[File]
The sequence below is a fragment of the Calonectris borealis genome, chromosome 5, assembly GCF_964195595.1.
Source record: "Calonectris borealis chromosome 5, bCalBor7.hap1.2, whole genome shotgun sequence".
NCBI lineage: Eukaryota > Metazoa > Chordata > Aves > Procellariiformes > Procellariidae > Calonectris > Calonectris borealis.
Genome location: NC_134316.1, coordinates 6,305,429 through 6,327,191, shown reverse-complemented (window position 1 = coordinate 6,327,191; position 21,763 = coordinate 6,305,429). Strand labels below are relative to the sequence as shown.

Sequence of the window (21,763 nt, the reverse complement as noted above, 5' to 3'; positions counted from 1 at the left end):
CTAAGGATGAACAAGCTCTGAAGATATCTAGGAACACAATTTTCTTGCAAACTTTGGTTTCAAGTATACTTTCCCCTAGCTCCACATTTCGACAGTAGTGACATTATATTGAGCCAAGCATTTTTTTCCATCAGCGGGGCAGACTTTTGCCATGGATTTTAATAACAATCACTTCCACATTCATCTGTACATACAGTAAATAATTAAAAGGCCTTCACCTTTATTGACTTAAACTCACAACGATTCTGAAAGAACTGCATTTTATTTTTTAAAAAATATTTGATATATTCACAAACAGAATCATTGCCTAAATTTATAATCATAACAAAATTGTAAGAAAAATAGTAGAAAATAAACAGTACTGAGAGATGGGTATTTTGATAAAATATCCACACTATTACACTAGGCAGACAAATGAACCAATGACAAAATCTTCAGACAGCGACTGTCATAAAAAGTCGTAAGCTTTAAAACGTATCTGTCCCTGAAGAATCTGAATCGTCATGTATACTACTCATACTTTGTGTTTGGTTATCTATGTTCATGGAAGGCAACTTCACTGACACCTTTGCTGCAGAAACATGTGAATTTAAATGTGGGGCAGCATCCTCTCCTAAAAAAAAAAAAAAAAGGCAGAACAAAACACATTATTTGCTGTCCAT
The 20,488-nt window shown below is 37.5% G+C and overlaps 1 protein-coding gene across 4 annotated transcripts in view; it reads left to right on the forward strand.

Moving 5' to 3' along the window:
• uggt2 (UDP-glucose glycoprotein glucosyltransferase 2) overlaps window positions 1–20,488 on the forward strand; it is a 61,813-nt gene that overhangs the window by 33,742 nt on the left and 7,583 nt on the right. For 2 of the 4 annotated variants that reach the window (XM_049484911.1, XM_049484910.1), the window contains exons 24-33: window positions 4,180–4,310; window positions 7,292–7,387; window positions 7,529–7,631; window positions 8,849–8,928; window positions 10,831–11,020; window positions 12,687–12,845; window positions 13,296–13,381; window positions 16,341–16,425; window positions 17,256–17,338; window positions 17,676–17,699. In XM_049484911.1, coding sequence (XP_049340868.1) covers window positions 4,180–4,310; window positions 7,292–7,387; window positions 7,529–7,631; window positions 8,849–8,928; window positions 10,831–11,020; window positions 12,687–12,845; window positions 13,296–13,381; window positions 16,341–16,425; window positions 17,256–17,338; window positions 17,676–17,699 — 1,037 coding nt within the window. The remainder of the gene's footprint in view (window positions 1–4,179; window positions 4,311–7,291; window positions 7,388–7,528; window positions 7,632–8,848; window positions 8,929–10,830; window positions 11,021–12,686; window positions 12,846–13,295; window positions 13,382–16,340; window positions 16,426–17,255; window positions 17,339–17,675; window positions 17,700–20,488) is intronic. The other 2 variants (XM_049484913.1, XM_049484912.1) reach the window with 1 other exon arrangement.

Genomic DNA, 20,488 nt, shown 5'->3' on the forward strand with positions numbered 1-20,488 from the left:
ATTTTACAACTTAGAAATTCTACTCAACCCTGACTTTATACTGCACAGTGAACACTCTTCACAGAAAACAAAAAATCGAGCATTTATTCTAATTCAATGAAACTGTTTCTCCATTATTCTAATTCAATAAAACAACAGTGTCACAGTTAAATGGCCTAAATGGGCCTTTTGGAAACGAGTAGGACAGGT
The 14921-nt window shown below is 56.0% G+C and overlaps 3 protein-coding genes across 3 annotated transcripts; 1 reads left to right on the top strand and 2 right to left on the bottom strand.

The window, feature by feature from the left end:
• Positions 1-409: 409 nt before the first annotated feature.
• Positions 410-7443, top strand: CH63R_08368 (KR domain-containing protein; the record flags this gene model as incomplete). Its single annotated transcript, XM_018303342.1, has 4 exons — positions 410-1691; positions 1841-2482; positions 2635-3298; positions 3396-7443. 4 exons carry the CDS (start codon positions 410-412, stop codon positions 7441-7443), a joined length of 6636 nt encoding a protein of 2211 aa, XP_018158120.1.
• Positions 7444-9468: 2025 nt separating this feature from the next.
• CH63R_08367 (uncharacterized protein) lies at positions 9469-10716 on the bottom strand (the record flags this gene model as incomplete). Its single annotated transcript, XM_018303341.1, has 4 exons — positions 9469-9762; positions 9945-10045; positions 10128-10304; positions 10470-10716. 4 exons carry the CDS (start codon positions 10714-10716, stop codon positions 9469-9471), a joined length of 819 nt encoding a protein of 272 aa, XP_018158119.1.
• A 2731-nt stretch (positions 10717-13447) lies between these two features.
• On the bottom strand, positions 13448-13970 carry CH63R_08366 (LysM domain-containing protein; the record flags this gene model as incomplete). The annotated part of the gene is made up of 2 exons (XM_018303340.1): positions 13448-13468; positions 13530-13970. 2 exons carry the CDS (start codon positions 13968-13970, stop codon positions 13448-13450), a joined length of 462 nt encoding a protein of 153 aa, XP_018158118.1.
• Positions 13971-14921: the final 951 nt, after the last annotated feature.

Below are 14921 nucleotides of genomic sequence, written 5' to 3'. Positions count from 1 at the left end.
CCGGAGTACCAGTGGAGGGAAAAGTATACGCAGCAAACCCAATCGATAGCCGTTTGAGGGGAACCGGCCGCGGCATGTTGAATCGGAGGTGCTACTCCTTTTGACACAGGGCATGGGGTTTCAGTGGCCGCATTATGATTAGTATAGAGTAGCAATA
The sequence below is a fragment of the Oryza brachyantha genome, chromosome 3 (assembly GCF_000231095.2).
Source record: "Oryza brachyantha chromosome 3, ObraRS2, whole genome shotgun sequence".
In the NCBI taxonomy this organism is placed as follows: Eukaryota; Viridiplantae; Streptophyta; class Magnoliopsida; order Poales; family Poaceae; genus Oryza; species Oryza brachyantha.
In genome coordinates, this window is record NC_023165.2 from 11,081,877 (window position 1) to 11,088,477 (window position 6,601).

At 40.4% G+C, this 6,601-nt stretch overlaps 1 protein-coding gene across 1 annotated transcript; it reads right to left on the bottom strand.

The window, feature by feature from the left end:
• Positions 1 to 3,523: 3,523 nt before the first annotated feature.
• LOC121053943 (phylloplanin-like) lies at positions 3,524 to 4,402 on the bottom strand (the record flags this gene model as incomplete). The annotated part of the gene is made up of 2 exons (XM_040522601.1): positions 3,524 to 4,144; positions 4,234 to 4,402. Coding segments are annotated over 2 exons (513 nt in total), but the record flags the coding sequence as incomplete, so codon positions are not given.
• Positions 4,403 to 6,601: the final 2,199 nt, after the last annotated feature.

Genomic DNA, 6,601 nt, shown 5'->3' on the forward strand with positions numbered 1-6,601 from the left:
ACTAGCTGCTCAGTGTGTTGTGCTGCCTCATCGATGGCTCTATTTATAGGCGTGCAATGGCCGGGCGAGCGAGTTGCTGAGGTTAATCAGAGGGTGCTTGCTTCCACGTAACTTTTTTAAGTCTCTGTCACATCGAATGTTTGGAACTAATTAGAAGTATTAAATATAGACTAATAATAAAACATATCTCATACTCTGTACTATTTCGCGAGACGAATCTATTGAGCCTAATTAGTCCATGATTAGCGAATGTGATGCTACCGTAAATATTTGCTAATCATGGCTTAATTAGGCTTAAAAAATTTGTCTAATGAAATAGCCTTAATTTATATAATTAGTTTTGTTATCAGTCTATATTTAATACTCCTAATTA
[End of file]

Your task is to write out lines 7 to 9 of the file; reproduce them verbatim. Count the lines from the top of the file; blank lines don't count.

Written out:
The 20,488-nt window shown below is 37.5% G+C and overlaps 1 protein-coding gene across 4 annotated transcripts in view; it reads left to right on the forward strand.

Moving 5' to 3' along the window:
• uggt2 (UDP-glucose glycoprotein glucosyltransferase 2) overlaps window positions 1–20,488 on the forward strand; it is a 61,813-nt gene that overhangs the window by 33,742 nt on the left and 7,583 nt on the right. For 2 of the 4 annotated variants that reach the window (XM_049484911.1, XM_049484910.1), the window contains exons 24-33: window positions 4,180–4,310; window positions 7,292–7,387; window positions 7,529–7,631; window positions 8,849–8,928; window positions 10,831–11,020; window positions 12,687–12,845; window positions 13,296–13,381; window positions 16,341–16,425; window positions 17,256–17,338; window positions 17,676–17,699. In XM_049484911.1, coding sequence (XP_049340868.1) covers window positions 4,180–4,310; window positions 7,292–7,387; window positions 7,529–7,631; window positions 8,849–8,928; window positions 10,831–11,020; window positions 12,687–12,845; window positions 13,296–13,381; window positions 16,341–16,425; window positions 17,256–17,338; window positions 17,676–17,699 — 1,037 coding nt within the window. The remainder of the gene's footprint in view (window positions 1–4,179; window positions 4,311–7,291; window positions 7,388–7,528; window positions 7,632–8,848; window positions 8,929–10,830; window positions 11,021–12,686; window positions 12,846–13,295; window positions 13,382–16,340; window positions 16,426–17,255; window positions 17,339–17,675; window positions 17,700–20,488) is intronic. The other 2 variants (XM_049484913.1, XM_049484912.1) reach the window with 1 other exon arrangement.